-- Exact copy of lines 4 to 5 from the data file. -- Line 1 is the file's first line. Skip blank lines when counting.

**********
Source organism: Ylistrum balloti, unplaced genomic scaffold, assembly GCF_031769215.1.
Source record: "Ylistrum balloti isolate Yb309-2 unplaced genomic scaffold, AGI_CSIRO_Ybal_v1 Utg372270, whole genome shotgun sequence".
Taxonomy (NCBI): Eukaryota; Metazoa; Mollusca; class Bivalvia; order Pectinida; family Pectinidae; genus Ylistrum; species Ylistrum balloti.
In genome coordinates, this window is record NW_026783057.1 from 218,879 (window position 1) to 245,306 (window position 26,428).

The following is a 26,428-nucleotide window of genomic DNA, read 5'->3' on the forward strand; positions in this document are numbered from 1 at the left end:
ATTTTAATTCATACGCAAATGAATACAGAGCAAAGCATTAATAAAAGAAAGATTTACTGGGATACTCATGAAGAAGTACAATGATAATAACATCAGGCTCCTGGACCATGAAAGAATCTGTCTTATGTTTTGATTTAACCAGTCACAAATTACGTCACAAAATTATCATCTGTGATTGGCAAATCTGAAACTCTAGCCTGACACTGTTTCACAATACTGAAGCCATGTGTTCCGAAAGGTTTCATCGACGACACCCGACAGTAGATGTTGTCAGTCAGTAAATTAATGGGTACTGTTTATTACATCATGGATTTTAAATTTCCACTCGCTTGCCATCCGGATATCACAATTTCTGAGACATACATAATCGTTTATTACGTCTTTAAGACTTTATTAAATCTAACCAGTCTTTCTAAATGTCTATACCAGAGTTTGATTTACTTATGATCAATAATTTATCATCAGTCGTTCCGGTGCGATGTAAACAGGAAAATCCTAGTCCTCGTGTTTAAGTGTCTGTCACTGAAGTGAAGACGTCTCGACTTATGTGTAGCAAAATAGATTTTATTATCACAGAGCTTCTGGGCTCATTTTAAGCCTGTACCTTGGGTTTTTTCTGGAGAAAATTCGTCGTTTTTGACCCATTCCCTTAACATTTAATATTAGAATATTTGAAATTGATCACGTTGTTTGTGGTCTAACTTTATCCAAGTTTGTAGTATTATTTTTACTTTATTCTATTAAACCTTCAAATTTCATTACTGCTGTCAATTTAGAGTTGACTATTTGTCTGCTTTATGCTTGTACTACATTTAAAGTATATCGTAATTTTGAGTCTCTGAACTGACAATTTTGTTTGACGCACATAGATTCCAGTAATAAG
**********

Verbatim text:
In genome coordinates, this window is record NW_026783057.1 from 218,879 (window position 1) to 245,306 (window position 26,428).

The following is a 26,428-nucleotide window of genomic DNA, read 5'->3' on the forward strand; positions in this document are numbered from 1 at the left end: